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Simulator replicates real world for truck driving students

Simulator replicates real world for truck driving students

NORFOLK, NE – During the past 15 years, the trucking industry has struggled with a shortage of drivers. While the American Trucking Associations reports the driver shortfall is expected to fall slightly by the end of 2019 from a combination of slower economic growth and a small bump in supply, the combination of a tight labor market and an aging truck driver population is expected to keep the shortage near its peak in 2018.

The non-credit truck driving program at Northeast Community College is providing workforce development training to help fill the gap by providing truck operation, safety and government regulations and necessary record keeping, among other fundamentals.

The program, taught by trainers Ed Lewis and Ryan Cook, both of whom have several years of industry experience, has some new arsenal to better assist students in completing their preparation – a training simulator.

Lewis said the simulator, manufactured by Doron Precision Systems, is a good training tool that can create a number of situations a truck driver will encounter.

“We can simulate a lot of things on here such as a blown tire, back into a dock or run over snow and ice. For example, when it comes to backing up, if a student does it wrong out on our training course with a real truck, we stand a good chance of damaging the truck. Here, I set the reset button and we go again.”

Lewis said the simulator, which is enclosed, replicates the exact size of a full truck cab and includes two seats, allows the student to feel relaxed without worrying about causing any type of damage or injuries.

Cook said the program previously had a shifting simulator and a small driving awareness simulator, which was more of a desktop model.

“They had their benefits, but they were nothing like what the Doron model does,” he said. “This simulator gives students a real feel and movement of being inside. It’s as close as we can get to being in the cab of a real truck itself.”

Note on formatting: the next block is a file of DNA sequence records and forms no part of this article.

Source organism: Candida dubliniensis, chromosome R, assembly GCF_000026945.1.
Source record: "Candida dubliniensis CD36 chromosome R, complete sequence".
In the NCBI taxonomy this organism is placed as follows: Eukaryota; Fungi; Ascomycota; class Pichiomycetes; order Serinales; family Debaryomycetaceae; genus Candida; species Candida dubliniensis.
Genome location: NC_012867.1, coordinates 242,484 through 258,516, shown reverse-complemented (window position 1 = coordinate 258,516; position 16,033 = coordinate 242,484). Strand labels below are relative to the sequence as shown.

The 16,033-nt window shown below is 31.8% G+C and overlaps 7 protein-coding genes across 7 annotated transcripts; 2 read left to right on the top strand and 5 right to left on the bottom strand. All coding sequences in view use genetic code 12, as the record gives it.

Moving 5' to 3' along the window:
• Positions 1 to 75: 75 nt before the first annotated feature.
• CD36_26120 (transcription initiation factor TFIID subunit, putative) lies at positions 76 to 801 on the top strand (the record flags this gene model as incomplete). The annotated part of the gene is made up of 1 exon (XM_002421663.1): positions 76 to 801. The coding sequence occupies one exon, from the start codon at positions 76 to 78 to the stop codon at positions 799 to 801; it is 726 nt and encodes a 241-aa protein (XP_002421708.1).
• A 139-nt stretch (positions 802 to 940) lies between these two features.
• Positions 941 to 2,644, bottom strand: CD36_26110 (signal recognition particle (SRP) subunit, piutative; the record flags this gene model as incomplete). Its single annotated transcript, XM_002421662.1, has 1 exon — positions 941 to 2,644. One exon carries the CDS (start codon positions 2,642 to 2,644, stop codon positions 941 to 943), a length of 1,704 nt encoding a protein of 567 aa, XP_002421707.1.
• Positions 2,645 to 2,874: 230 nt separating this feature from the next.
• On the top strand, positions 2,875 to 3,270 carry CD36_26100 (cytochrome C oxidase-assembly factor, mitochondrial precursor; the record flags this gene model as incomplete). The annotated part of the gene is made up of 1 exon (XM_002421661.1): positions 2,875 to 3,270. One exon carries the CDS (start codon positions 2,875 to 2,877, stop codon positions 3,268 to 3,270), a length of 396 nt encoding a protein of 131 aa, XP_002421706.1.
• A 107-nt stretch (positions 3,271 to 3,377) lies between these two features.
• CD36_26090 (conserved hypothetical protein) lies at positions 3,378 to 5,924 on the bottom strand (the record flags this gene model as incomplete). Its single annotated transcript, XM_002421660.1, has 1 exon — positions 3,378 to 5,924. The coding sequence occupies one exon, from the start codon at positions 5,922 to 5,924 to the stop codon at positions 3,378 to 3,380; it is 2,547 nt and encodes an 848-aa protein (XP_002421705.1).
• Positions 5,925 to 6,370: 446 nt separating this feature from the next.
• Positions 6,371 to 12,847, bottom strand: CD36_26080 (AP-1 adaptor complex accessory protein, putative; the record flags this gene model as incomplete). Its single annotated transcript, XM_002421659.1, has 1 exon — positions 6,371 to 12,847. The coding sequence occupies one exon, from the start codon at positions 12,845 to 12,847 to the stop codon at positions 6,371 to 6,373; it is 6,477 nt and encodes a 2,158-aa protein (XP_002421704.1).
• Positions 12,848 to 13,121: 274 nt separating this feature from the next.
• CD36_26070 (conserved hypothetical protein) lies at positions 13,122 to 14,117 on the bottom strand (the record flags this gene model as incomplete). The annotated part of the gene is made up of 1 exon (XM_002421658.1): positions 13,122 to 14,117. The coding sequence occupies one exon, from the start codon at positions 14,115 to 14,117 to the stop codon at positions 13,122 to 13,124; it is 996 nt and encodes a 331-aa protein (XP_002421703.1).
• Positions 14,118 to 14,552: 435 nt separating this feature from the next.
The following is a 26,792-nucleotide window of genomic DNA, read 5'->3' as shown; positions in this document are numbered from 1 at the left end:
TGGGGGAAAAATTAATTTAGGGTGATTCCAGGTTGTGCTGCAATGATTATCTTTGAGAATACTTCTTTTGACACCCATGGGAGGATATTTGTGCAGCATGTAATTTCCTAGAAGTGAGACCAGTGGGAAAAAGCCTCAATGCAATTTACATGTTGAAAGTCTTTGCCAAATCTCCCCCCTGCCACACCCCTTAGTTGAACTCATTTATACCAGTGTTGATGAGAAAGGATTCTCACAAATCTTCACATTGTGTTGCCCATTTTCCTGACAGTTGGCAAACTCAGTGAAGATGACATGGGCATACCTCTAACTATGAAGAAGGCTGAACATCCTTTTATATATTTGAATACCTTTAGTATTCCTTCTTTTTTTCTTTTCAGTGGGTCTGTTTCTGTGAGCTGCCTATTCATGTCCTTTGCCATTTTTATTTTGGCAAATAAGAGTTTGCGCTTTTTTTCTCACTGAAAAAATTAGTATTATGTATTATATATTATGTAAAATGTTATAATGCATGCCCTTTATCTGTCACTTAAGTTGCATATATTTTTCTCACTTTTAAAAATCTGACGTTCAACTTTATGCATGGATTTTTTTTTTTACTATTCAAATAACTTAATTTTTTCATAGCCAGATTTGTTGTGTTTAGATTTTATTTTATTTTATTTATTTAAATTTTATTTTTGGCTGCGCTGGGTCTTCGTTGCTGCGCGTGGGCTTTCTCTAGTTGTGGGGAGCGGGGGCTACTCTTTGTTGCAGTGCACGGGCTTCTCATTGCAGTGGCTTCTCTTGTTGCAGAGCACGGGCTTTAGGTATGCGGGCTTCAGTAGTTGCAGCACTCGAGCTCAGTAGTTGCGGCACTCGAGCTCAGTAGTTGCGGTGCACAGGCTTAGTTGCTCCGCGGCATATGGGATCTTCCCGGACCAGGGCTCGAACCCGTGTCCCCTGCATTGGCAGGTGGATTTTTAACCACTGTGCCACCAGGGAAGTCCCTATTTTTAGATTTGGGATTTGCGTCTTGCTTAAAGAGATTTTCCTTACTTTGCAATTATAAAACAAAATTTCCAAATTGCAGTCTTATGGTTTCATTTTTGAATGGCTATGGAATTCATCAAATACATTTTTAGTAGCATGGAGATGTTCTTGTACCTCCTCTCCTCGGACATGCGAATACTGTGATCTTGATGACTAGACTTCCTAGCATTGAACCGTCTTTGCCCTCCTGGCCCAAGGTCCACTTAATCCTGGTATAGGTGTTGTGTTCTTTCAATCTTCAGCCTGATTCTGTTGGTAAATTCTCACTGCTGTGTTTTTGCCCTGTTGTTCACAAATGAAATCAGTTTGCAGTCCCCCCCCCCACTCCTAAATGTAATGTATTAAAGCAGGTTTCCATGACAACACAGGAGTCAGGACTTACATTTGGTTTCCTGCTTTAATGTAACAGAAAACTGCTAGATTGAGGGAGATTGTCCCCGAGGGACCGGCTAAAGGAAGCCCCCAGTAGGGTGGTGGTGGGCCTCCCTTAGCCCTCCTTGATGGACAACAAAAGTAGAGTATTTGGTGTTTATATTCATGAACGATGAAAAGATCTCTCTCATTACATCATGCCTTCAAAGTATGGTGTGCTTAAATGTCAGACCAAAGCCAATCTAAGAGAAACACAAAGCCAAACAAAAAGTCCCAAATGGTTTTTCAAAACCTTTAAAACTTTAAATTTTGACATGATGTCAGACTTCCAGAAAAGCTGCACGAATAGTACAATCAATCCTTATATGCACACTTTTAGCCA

Both Lewis and Cook put the students on the simulator shortly after the class begins meeting. When it comes to something such as shifting, the instructors can select the type of transmission on the simulator while all the student has to do is drive. If a student shifts incorrectly and is not concentrating while driving a real truck, they could drive off the road and get the vehicle stuck.

“There’s no reset button for that,“ Lewis said.

As part of the lesson, the instructors will monitor the student’s shifting and then critique it. Lewis said as a result, the student is more at ease because they don’t have to worry about damaging the Northeast truck or someone else’s vehicle.

Cook said there is another advantage.

“After driving on the simulator, they are not nearly as nervous as in a real truck. Now I have a more relaxed student since they have done the movements with the shifting and the clutch and everything else on the simulator. It’s just a matter of applying it all to the real truck,” he said. “Anytime you can put the student at ease and get them in an environment they’re familiar with, the learning process speeds up as opposed to throwing them in the deep end and say, ‘Here we are. Let’s go for a drive.’”

Lewis said the simulator also provides more concentrated training for the students.